by Corry Shores

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[The following is summary. My commentary is in brackets. Boldface is mine. I apologize in advance for any distracting typos or other errors.]

*Introduction to Logic*

There are a number of tautological equivalences that can be useful when making proofs about sets. Here is a list [note that Λ is the empty set and V is the domain of discourse]:

*A*and

*B*, the union of (or combined total of all members from)

*A*and

*B*is the same as of

*B*and

*A*, or:

(1)A∪B=B∪A

(Suppes 202)

*x*

(2)x∈A∪B↔x∈A∨x∈B(Suppes 203)

(3)x∈A∨x∈B↔x∈B∨x∈A(Suppes 203)

And corresponding to (2), we have:(4)x∈B∪A↔x∈B∨x∈A(Suppes 203)

*x*∈

*A*∪

*B*↔

*x*∈

*A*∨

*x*∈

*B*. It seems that we are saying with 2 that something is a member of the union of a first set with a second set if and only if it is a member of the first set or it is a member of the second set. Proposition 4 also follows this pattern. Perhaps that is what is meant by “corresponding”, but I am not sure] [In section 5.1 Suppes wrote, “for any

*x*and

*y*, if

*x*=

*y*, then

*y=x*. This fact is some times expressed by saying that the relation of identity is

*symmetric*. We notice also that if

*x=y*and

*y=z*, then

*x=z*. This fact is expressed by saying that the relation of identity is

*transitive*” (102).] Suppes then says we combine 2 through 4 from the transitivity and symmetry of equivalence, thereby concluding

(5)x∈A∪B↔x∈B∪A(203)

(2)x∈A∪B↔x∈A∨x∈B(3)x∈A∨x∈B↔x∈B∨x∈A(4)x∈B∪A↔x∈B∨x∈A

(4)x∈B∪A↔x∈B∨x∈A(4b)x∈B∨x∈A↔x∈B∪A

(3)x∈A∨x∈B↔x∈B∨x∈A(4b)x∈B∨x∈A↔x∈B∪A(*)x∈A∨x∈B ↔ x∈B∪A

(2)x∈A∪B↔x∈A∨x∈B(*)x∈A∨x∈B ↔ x∈B∪A(**)x∈A∪B↔x∈B∪A

(**)x∈A∪B↔x∈B∪A(5)x∈A∪B↔x∈B∪A

*principle of extensionality for sets*. It says that there is a principle of identity for sets when they have the same members:

*A*=

*B*↔(

*x*)(

*x*∈

*A*↔

*x*∈

*B*). So in our current case we have:

x∈A∪B↔x∈B∪A

*x*of the set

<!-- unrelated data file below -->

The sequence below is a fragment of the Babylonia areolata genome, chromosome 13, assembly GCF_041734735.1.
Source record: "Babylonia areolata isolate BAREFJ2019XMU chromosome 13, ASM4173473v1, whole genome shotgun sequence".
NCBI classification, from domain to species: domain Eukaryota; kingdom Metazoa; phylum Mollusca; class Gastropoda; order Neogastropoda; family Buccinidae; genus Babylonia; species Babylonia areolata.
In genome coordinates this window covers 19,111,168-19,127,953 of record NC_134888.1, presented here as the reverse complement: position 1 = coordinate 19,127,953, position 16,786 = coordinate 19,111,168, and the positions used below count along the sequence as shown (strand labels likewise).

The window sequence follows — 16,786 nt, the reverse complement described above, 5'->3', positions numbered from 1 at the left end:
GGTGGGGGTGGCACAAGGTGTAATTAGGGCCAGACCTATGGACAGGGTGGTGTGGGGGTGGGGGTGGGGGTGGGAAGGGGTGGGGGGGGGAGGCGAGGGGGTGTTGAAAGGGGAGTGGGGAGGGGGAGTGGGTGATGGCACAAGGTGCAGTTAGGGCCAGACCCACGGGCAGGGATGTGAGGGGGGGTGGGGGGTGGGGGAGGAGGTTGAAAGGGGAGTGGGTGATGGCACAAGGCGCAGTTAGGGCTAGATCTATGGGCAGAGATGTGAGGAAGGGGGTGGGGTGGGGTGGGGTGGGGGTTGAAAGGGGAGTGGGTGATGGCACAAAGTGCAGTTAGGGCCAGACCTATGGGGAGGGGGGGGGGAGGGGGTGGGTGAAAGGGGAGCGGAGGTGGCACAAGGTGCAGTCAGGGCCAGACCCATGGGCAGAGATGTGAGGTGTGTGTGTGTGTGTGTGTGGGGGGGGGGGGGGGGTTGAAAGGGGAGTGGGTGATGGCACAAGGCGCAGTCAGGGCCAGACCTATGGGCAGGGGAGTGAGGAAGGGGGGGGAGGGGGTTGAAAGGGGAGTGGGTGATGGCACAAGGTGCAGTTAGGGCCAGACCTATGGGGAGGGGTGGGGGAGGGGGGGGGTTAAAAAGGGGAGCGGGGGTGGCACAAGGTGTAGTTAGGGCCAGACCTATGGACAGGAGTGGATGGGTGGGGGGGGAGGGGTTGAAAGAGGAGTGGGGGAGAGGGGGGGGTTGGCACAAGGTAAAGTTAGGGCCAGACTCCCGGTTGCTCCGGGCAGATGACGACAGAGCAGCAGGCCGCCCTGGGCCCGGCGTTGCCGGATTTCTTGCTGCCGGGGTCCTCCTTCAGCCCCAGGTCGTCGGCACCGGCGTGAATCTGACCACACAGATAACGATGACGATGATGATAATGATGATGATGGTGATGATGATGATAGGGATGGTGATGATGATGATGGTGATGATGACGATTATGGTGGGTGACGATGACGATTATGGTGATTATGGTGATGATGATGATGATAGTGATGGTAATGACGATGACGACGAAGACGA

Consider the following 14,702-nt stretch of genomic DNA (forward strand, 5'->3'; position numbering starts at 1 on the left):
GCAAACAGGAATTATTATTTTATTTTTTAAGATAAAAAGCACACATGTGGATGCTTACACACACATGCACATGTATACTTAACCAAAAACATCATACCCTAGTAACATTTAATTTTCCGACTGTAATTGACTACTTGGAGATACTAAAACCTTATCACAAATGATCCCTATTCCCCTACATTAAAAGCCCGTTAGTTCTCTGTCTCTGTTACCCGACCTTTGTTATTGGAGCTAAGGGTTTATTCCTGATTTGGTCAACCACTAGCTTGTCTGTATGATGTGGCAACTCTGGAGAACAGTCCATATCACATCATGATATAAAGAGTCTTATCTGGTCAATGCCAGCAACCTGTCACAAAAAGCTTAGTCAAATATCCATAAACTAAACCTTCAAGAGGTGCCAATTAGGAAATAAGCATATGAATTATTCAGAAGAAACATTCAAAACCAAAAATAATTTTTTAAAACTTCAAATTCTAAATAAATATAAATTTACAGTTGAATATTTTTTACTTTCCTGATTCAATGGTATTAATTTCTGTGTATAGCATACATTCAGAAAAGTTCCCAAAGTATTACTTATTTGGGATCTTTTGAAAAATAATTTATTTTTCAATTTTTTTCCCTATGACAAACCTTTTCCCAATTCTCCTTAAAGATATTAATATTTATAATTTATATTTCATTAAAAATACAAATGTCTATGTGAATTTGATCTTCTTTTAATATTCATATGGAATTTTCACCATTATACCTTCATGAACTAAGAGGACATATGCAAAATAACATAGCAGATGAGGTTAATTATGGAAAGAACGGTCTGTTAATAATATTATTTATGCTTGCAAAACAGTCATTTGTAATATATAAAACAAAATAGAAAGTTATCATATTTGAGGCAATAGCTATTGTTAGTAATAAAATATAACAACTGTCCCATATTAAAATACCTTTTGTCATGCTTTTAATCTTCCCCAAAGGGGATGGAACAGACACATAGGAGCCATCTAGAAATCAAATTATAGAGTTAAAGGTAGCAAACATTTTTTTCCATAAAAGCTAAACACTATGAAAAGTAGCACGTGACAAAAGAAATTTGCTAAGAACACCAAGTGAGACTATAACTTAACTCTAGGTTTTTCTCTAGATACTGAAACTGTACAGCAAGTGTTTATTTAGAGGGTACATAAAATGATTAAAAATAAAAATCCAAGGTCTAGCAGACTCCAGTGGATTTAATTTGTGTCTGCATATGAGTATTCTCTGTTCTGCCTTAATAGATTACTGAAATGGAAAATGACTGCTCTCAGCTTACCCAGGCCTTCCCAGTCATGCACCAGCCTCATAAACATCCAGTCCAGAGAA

*A*∪

*B*are also the members of the set

*B*∪

*A*, this means that the two sets are identical.] Thus, Suppes explains, we can “conclude from 5 by the principle of extensionality for sets that

(6)A∪B=B∪A(Suppes 203)

*A*∪

*B*=

*B*∪

*A*could be:

x∈A∪B↔x∈A∨x∈B↔x∈B∨x∈A↔ x∈B∪A(Suppes 203)

one of the four characterizing equivalences:x∈A∪B↔x∈A∨x∈Bx∈A∩B↔x∈A&x∈Bx∈A~B↔x∈A&x∉Bx∈ ~A↔x∉A(Suppes 203)

A~ (A∩B) =A ~ B

*A*and

*B*.

*A*~(

*A*∩

*B*), and let us see if it marks the same region as

*A~B*. And let us start more specifically with

*A*∩

*B*.

*A*~(

*A*∩

*B*), in other words, what is in

*A*that is not in

*A*∩

*B.*

*A~B*, in other words, what is in

*A*that is not in

*B*. As we can see, it is in fact the same region.

A~ (A∩B) =A ~ B

x∈A~B↔x∈A&x∉B

*A*~ (

*A*∩

*B*). So we now have:

(1)x∈A~ (A∩B) ↔x∈A&x∉A∩B

*A*and

*B*:

x∈A∩B↔x∈A&x∈B

x∉A∩B

–(x∈A∩B)

x∈A∩B↔x∈A&x∈B

(1)x∈A~ (A∩B) ↔x∈A&x∉A∩B(2) ↔x∈A&–(x∈A&x∈B)

–(P & Q) ↔–P ∨–Q

(Suppes 34)(2) ↔x∈A&–(x∈A&x∈B)(3) ↔x∈A& (x∉A∨x∉B)

x★(y∘z) = (x★y) ∘ (x★ z).

(Suppes 131)(3) ↔x∈A& (x∉A∨x∉B)(4) ↔ (x∈A&x∉A) ∨ (x∈A&x∉B)

(P &–P) ∨ Q ↔ Q

(P &–P) ∨ Q ↔ Q(4) ↔ (x∈A&x∉A) ∨ (x∈A&x∉B)(5) ↔x∈A&x∉B

x∈A~B↔x∈A&x∉B(5) ↔x∈A&x∉B(6) ↔x∈A~B

A~ (A∩B) =A ~ Bx∈A~ (A∩B) ↔x∈A~B

*x*∈ ” component to it, but the original formulation does not. They are equivalent, but I do not know the rule that says so. I also do not know how we went from

*A*~ (

*A*∩

*B*) in the original formula to the

*x*∈

*A*~ (

*A*∩

*B*) in the first line of the proof. This is something he does in other cases too. Here is the whole proof.]

(1)x∈A~ (A∩B) ↔x∈A&x∉A∩B

(2) ↔x∈A&–(x∈A&x∈B)

(3) ↔x∈A& (x∉A∨x∉B)

(4) ↔ (x∈A&x∉A) ∨ (x∈A&x∉B) (5) ↔x∈A&x∉B

(6) ↔x∈A~BQ.E.D.

(Suppes 203)

*domain of discourse*or

*domain of individuals*(For example, in sociology, if we speak of the set of albinos, we implicitly mean only those albinos within the specific set of humans)] :

the first eight may be taken as axioms of a theory formalized in first order predicate logic with identity; with the addition of the axiom: (∃A)(∃B)(A≠B) and the appropriate definition of set difference the remaining twenty-three principles may be derived as theorems. Any model of these axioms is called aBoolean algebra, and the axioms are some times called the axioms for the algebra of sets.

(204)

(1)A∪ Λ =A

*identity element*with respect to the union operation” (205).

(2)A∩ V =A

THEOREM 1 (EXISTENCE OF RIGHT-HAND IDENTITY ELEMENT).

(∃y)(x)(x ∘ y = x)

(Suppes 105)

*A*is a subset of the domain V. Thus were they to intersect, you would have a set no different from

*A*.] “(2) says that the domain V of individuals is a right-hand

*identity element*with respect to intersection.